I had a good crit group last night. Not just because they unilaterally thought the seventh version of the first chapter for THE SILVER SCAR is finally there, but because we introduced new blood into the group and it was great. They were great. Yay for new critters who really know their stuff!
We met at a new venue, a bookstore. We sat in comfy chairs, the five of us who could attend, and then we gained another--an old crow of a woman who didn't move her chair and sat uncomfortably close even for European standards. Plus, she kept falling asleep and dropping her book. And here's where I get a bit mean, but it was seriously like having a ghoul or poltergeist sitting in the group with us. She'd nod off, pasty skin contrasting with her stringy black hair, and we'd sort of forget about her, and then SLAM! the book would fall.
No, I mean like six or seven times.
THE SILVER SCAR is getting more complicated by the moment. In fifteen mss pages I introduce six potential conflicts, from interpersonal squabbles to rock-your-world. But I realized that's the way the book wants to be written. It wants controversy and clashing motivation on every front. It wants hungry, desperate characters that reflect a hungry, desperate world. It cries out for ugliness.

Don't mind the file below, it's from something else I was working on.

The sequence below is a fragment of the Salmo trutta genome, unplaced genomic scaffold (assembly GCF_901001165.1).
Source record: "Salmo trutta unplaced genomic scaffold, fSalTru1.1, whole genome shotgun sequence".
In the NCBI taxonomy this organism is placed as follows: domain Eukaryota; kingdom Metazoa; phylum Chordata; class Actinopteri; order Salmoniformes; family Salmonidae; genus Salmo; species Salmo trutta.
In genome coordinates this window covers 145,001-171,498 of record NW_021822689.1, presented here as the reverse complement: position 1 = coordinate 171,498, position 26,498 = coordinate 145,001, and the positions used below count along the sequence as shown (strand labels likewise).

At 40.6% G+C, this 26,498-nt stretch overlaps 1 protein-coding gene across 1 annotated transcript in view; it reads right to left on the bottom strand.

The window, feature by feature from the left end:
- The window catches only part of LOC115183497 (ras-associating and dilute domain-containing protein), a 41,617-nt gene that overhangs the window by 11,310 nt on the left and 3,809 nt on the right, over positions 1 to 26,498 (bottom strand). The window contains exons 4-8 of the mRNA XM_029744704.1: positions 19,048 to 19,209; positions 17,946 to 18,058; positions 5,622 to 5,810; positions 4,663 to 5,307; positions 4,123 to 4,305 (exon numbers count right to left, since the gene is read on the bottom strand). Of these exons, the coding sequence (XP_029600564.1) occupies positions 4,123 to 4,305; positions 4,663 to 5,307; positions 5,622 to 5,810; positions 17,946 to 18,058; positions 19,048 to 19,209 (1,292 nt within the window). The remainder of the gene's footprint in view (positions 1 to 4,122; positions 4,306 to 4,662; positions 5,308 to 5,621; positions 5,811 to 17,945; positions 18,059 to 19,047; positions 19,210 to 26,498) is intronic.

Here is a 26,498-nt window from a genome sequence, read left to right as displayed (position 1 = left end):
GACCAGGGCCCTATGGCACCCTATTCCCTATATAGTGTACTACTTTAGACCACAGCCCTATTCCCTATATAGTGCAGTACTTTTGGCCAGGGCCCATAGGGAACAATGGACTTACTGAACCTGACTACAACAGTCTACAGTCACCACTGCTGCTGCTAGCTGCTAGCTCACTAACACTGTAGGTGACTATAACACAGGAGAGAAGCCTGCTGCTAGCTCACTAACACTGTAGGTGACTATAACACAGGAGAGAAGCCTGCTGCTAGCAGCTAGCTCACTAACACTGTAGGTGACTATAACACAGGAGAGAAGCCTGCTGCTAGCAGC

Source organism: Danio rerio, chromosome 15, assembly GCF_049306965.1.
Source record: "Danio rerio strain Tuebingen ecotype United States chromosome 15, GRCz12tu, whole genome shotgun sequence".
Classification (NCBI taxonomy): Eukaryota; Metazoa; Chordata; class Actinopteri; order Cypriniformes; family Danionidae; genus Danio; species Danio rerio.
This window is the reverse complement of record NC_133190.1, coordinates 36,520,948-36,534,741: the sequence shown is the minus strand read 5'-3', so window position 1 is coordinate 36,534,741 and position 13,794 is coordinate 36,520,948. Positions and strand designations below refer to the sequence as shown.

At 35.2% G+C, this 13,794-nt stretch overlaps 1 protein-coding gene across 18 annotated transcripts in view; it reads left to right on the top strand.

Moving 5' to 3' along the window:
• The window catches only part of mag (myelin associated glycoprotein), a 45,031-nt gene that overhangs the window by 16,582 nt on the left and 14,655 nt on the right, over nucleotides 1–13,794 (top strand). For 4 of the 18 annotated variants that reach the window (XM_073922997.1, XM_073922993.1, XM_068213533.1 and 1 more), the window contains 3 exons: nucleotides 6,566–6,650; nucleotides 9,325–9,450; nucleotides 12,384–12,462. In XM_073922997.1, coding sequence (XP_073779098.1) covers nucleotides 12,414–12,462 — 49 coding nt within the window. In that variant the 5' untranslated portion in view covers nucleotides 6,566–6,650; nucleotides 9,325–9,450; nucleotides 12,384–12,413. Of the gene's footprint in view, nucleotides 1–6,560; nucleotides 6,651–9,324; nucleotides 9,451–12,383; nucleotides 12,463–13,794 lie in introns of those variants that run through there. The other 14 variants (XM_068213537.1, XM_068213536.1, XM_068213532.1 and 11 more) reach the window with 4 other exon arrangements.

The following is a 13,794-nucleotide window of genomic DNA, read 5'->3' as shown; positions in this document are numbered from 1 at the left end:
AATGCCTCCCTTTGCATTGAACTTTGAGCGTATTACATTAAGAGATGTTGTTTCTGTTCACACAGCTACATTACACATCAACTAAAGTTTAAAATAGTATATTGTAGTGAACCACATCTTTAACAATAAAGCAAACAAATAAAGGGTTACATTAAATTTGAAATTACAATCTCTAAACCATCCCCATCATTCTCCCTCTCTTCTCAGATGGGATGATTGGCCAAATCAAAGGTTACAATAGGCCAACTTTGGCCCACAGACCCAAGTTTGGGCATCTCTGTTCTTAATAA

So far, Trinidad isn't desperate enough. But I learned something about him: he's a doer, not a thinker. He's simply not going to wax poetic about why something or other happened; he's going to be moving toward fixing it at all times.
It's partly from denial--you dig too deep and you might hit a polluted river in China. It's partly from his training: Assess, Defend, Repeat. But mostly, it's who he is. And he's not apologetic. Anyway, I have some more plot tweaking to do because of the new conflicts, but his character lets me off the hook of doing a lot of internal narrative, which I kind of loathe anyway.
Longtime readers know Ash Wednesday is one of my holy days. I did some thinking about Lent, felt guilty because I couldn't think of anything to give up. And then I realized God really could care less; giving up stuff is more about reminding me what Lent means and the coming sacrifice. God already has that bit figured out. And I'm remembering Ash Wednesday and Lent just fine. So I guess nix on giving something up.